Between home and refugee camps

Two years ago, Bangladesh was a welcoming place for displaced Rohingya. Now they are perceived to be a drag on the host and a security threat. Bangladesh made a second attempt in August to send them back, but no refugee boarded waiting buses in the southeastern district of Cox’s Bazar to head home. There are no signs of a successful repatriation on the horizon.

That’s bad news for the country, apparently fatigued by the refugee crisis lingering since August 2017. Prime Minister Sheikh Hasina openly expressed frustration over Myanmar’s broken promises and failure to build trust among the Rohingya people. “It is regrettable that we are passing yet another year without any solution to the Rohingya crisis,” Ms. Hasina said at an event, alongside Malaysia’s Mahathir Mohamad in New York on September 24.

The mass expulsion of Rohingya by Myanmar’s security forces created a major humanitarian emergency in Bangladesh. Around one million Rohingya, from the latest and previous exoduses, live in a cluster of densely populated camps in Cox’s Bazar. Humanitarian efforts by local and international aid groups have successfully addressed the immediate priorities. Life-saving essentials — food, water, sanitation, shelter and basic health services — are now in place. Camps are much better prepared than before against rains: drainage has been improved and roads through the camps have been surfaced.

But patience is running thin in Bangladesh with the government fearing new security risks. In her speech, Ms. Hasina emphasised that the Rohingya crisis is a political one and deeply rooted in Myanmar. “And the solution has to be found in Myanmar.”

On September 1, the Bangladesh telecom regulator ordered operators to shut down mobile phone services in the camps within seven days, citing security reasons. The next day, the telecom regulator ordered the operators to shut down 3G and 4G services in the camps each day between 5 p.m. and 6 a.m.

The government actions appear to be in response to recent incidents involving the Rohingya, according to the Human Rights Watch. A highly publicised attempt by the Bangladesh government to repatriate Rohingya refugees to Myanmar on August 22 failed because the refugees believe that the current conditions in Myanmar make their return unsafe.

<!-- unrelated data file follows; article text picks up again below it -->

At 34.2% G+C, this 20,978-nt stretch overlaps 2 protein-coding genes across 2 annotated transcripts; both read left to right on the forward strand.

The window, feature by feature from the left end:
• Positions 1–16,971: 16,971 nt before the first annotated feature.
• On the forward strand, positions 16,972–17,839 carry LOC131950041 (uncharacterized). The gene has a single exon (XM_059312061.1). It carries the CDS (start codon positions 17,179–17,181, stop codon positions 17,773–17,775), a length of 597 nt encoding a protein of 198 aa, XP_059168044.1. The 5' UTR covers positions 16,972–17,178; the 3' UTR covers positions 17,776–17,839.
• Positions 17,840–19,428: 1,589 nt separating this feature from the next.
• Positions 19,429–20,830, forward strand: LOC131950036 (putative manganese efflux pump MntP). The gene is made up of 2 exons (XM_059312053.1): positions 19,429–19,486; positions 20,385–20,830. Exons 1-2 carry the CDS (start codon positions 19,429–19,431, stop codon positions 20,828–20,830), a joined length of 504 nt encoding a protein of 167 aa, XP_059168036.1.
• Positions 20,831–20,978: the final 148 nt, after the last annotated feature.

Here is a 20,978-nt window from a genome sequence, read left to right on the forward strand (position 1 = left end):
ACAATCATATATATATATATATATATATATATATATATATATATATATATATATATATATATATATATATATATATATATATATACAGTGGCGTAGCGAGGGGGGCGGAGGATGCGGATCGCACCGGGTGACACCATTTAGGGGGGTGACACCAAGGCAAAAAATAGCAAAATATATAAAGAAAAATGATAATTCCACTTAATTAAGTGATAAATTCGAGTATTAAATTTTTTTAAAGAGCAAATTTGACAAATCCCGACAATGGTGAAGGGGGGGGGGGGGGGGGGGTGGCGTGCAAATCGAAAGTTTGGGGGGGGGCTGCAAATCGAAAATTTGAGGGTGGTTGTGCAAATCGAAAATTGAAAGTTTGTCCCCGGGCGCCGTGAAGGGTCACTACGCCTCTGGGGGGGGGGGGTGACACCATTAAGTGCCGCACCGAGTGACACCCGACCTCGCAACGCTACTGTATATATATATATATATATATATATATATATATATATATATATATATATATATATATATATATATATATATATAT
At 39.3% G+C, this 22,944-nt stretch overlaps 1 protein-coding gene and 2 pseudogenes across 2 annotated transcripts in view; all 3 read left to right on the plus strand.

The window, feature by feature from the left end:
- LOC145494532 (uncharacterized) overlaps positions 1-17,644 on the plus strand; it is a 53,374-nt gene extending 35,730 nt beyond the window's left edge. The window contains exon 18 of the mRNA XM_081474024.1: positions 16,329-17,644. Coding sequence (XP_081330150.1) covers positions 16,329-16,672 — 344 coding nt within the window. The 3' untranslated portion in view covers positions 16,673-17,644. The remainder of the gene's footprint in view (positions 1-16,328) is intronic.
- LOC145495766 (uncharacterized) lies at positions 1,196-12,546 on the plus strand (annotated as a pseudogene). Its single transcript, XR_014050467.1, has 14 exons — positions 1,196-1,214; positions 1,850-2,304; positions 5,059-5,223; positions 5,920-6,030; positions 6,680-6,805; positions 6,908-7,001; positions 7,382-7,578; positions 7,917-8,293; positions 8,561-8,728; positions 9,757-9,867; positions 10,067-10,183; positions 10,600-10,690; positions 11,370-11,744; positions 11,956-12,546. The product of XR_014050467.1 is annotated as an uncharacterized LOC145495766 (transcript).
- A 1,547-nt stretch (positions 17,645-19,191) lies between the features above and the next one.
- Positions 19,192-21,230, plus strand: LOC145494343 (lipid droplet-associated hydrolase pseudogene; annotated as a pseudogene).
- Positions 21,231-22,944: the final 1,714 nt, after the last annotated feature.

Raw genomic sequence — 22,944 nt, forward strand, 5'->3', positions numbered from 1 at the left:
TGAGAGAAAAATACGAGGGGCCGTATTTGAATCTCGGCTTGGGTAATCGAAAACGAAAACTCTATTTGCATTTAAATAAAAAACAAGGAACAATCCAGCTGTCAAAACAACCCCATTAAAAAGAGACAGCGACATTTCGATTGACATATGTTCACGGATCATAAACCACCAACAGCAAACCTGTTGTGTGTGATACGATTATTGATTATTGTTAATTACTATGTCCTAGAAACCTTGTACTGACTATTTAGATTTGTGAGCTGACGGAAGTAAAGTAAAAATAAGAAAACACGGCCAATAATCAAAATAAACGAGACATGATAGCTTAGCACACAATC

In no time, a local leader of the ruling Awami League’s youth wing in Teknaf, Omar Faruk, 30, was murdered allegedly by a group of Rohingya refugees. In response, law enforcement officers then killed six Rohingya refugees who they said were involved in the murder, the HRW said in a report on September 18. Separately, police shot dead a detained Rohingya couple on September 22 linking them to a robbery gang.

Genocide charges

Meanwhile in New York, Malaysian Prime Minister Mahathir came down hard on the Myanmar authorities bringing charges of genocide against them. The Rohingya faced untold brutality and were at risk of seeing an entire generation wiped out. “Some were able to escape but these lucky ones are now unable to return to their homes,” he said.

The Myanmar authorities still have not addressed the fundamental issues of the Rohingya being denied citizenship, freedom of movement, security and other basic rights, the Brussels-based International Crisis Group said in a recent report. For his part, Mr. Mahathir called for Myanmar to demonstrate that it is serious in alleviating the crisis. In doing so, repatriation should be the main priority, he said.

“The failed repatriation attempts have not only created an atmosphere of anxiety among refugees in the camps, they have demonstrated insincerity on part of the Myanmar authorities at enabling conditions for safe, voluntary, dignified and sustainable return of the Rohingya refugees,” Saad Hammadi, South Asia campaigner at Amnesty International, told this reporter.

Fighting between the Myanmar military and the Arakan Army, a militant outfit that draws its support mainly from the ethnic Rakhine population (a mostly Buddhist group distinct from the Rohingya Muslims), has escalated sharply since January. The Rohingya in Rakhine are caught between the warring parties, according to the Crisis Group.

That creates a further impediment to the refugees’ return. The conflict also has pushed repatriation down the list of priorities in Naypyitaw, which is currently focused on the Arakan Army insurgency and the national elections in 2020.

(Arun Devnath is a journalist based in Dhaka)


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